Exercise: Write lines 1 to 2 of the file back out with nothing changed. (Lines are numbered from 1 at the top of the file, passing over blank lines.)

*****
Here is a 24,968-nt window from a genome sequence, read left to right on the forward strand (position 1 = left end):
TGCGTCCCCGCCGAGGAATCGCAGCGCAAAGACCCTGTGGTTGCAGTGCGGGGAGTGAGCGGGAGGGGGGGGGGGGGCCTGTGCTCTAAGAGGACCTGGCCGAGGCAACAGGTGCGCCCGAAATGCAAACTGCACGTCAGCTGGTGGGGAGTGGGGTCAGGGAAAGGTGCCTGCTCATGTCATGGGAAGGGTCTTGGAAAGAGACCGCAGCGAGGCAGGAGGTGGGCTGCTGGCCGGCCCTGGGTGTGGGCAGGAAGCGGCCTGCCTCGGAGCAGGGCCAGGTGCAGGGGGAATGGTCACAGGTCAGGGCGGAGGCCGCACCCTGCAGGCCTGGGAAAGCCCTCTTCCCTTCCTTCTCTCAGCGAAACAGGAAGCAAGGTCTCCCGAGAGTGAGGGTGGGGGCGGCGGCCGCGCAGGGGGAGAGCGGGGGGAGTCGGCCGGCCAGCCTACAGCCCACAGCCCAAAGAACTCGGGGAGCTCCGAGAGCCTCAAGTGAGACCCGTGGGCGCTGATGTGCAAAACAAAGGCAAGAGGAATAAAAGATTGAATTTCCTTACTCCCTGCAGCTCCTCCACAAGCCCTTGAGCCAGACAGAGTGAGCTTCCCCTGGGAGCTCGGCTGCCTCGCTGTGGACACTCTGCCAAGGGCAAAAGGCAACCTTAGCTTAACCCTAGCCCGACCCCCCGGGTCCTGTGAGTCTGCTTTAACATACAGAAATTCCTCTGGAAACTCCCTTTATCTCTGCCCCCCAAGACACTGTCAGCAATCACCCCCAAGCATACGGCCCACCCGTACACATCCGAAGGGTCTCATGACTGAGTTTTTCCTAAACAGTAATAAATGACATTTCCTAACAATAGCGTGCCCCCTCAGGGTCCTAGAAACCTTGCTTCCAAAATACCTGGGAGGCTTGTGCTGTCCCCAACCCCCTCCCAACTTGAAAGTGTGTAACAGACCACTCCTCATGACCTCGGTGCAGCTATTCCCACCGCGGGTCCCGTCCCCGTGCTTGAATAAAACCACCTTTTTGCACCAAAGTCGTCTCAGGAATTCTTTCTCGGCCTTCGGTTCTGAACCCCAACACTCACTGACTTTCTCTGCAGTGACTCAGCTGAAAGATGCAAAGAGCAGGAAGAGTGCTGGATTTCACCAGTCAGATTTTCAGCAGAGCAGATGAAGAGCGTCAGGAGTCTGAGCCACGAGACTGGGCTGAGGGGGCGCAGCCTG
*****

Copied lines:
Here is a 24,968-nt window from a genome sequence, read left to right on the forward strand (position 1 = left end):
TGCGTCCCCGCCGAGGAATCGCAGCGCAAAGACCCTGTGGTTGCAGTGCGGGGAGTGAGCGGGAGGGGGGGGGGGGGCCTGTGCTCTAAGAGGACCTGGCCGAGGCAACAGGTGCGCCCGAAATGCAAACTGCACGTCAGCTGGTGGGGAGTGGGGTCAGGGAAAGGTGCCTGCTCATGTCATGGGAAGGGTCTTGGAAAGAGACCGCAGCGAGGCAGGAGGTGGGCTGCTGGCCGGCCCTGGGTGTGGGCAGGAAGCGGCCTGCCTCGGAGCAGGGCCAGGTGCAGGGGGAATGGTCACAGGTCAGGGCGGAGGCCGCACCCTGCAGGCCTGGGAAAGCCCTCTTCCCTTCCTTCTCTCAGCGAAACAGGAAGCAAGGTCTCCCGAGAGTGAGGGTGGGGGCGGCGGCCGCGCAGGGGGAGAGCGGGGGGAGTCGGCCGGCCAGCCTACAGCCCACAGCCCAAAGAACTCGGGGAGCTCCGAGAGCCTCAAGTGAGACCCGTGGGCGCTGATGTGCAAAACAAAGGCAAGAGGAATAAAAGATTGAATTTCCTTACTCCCTGCAGCTCCTCCACAAGCCCTTGAGCCAGACAGAGTGAGCTTCCCCTGGGAGCTCGGCTGCCTCGCTGTGGACACTCTGCCAAGGGCAAAAGGCAACCTTAGCTTAACCCTAGCCCGACCCCCCGGGTCCTGTGAGTCTGCTTTAACATACAGAAATTCCTCTGGAAACTCCCTTTATCTCTGCCCCCCAAGACACTGTCAGCAATCACCCCCAAGCATACGGCCCACCCGTACACATCCGAAGGGTCTCATGACTGAGTTTTTCCTAAACAGTAATAAATGACATTTCCTAACAATAGCGTGCCCCCTCAGGGTCCTAGAAACCTTGCTTCCAAAATACCTGGGAGGCTTGTGCTGTCCCCAACCCCCTCCCAACTTGAAAGTGTGTAACAGACCACTCCTCATGACCTCGGTGCAGCTATTCCCACCGCGGGTCCCGTCCCCGTGCTTGAATAAAACCACCTTTTTGCACCAAAGTCGTCTCAGGAATTCTTTCTCGGCCTTCGGTTCTGAACCCCAACACTCACTGACTTTCTCTGCAGTGACTCAGCTGAAAGATGCAAAGAGCAGGAAGAGTGCTGGATTTCACCAGTCAGATTTTCAGCAGAGCAGATGAAGAGCGTCAGGAGTCTGAGCCACGAGACTGGGCTGAGGGGGCGCAGCCTG